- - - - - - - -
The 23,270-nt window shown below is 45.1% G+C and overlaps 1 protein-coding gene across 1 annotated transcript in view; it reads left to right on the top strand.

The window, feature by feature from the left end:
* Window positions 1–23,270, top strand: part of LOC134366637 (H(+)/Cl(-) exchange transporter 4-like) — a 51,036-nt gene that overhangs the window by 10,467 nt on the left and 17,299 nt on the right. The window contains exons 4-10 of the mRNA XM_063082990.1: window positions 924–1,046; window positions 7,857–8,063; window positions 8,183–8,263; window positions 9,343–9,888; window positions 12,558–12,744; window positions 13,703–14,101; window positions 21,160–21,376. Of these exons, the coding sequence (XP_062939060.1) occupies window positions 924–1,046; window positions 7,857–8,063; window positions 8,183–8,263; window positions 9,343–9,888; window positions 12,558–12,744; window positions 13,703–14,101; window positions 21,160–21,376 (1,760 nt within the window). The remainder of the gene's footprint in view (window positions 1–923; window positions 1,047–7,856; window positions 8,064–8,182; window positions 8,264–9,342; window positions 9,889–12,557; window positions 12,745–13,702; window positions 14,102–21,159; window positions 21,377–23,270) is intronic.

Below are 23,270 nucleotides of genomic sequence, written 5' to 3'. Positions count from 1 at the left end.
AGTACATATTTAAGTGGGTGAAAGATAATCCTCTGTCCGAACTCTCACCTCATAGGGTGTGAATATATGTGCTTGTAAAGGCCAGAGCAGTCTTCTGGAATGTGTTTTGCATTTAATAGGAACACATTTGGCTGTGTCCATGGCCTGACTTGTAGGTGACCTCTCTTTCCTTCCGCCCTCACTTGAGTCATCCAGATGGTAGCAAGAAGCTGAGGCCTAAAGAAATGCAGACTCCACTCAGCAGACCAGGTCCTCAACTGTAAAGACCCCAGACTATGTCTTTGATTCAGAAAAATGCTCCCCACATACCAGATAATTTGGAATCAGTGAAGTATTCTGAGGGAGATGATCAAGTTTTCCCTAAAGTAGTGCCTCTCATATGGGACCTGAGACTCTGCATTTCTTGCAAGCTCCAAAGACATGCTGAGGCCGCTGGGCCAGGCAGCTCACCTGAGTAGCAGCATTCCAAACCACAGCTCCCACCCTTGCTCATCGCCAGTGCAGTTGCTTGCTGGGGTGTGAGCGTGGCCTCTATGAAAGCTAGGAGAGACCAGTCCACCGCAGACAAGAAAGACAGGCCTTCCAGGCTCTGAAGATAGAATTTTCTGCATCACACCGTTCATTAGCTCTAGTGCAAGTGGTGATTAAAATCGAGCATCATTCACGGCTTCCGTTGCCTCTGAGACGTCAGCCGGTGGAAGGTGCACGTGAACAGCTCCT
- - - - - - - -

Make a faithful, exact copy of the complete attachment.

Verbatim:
The 23,270-nt window shown below is 45.1% G+C and overlaps 1 protein-coding gene across 1 annotated transcript in view; it reads left to right on the top strand.

The window, feature by feature from the left end:
* Window positions 1–23,270, top strand: part of LOC134366637 (H(+)/Cl(-) exchange transporter 4-like) — a 51,036-nt gene that overhangs the window by 10,467 nt on the left and 17,299 nt on the right. The window contains exons 4-10 of the mRNA XM_063082990.1: window positions 924–1,046; window positions 7,857–8,063; window positions 8,183–8,263; window positions 9,343–9,888; window positions 12,558–12,744; window positions 13,703–14,101; window positions 21,160–21,376. Of these exons, the coding sequence (XP_062939060.1) occupies window positions 924–1,046; window positions 7,857–8,063; window positions 8,183–8,263; window positions 9,343–9,888; window positions 12,558–12,744; window positions 13,703–14,101; window positions 21,160–21,376 (1,760 nt within the window). The remainder of the gene's footprint in view (window positions 1–923; window positions 1,047–7,856; window positions 8,064–8,182; window positions 8,264–9,342; window positions 9,889–12,557; window positions 12,745–13,702; window positions 14,102–21,159; window positions 21,377–23,270) is intronic.

Below are 23,270 nucleotides of genomic sequence, written 5' to 3'. Positions count from 1 at the left end.
AGTACATATTTAAGTGGGTGAAAGATAATCCTCTGTCCGAACTCTCACCTCATAGGGTGTGAATATATGTGCTTGTAAAGGCCAGAGCAGTCTTCTGGAATGTGTTTTGCATTTAATAGGAACACATTTGGCTGTGTCCATGGCCTGACTTGTAGGTGACCTCTCTTTCCTTCCGCCCTCACTTGAGTCATCCAGATGGTAGCAAGAAGCTGAGGCCTAAAGAAATGCAGACTCCACTCAGCAGACCAGGTCCTCAACTGTAAAGACCCCAGACTATGTCTTTGATTCAGAAAAATGCTCCCCACATACCAGATAATTTGGAATCAGTGAAGTATTCTGAGGGAGATGATCAAGTTTTCCCTAAAGTAGTGCCTCTCATATGGGACCTGAGACTCTGCATTTCTTGCAAGCTCCAAAGACATGCTGAGGCCGCTGGGCCAGGCAGCTCACCTGAGTAGCAGCATTCCAAACCACAGCTCCCACCCTTGCTCATCGCCAGTGCAGTTGCTTGCTGGGGTGTGAGCGTGGCCTCTATGAAAGCTAGGAGAGACCAGTCCACCGCAGACAAGAAAGACAGGCCTTCCAGGCTCTGAAGATAGAATTTTCTGCATCACACCGTTCATTAGCTCTAGTGCAAGTGGTGATTAAAATCGAGCATCATTCACGGCTTCCGTTGCCTCTGAGACGTCAGCCGGTGGAAGGTGCACGTGAACAGCTCCT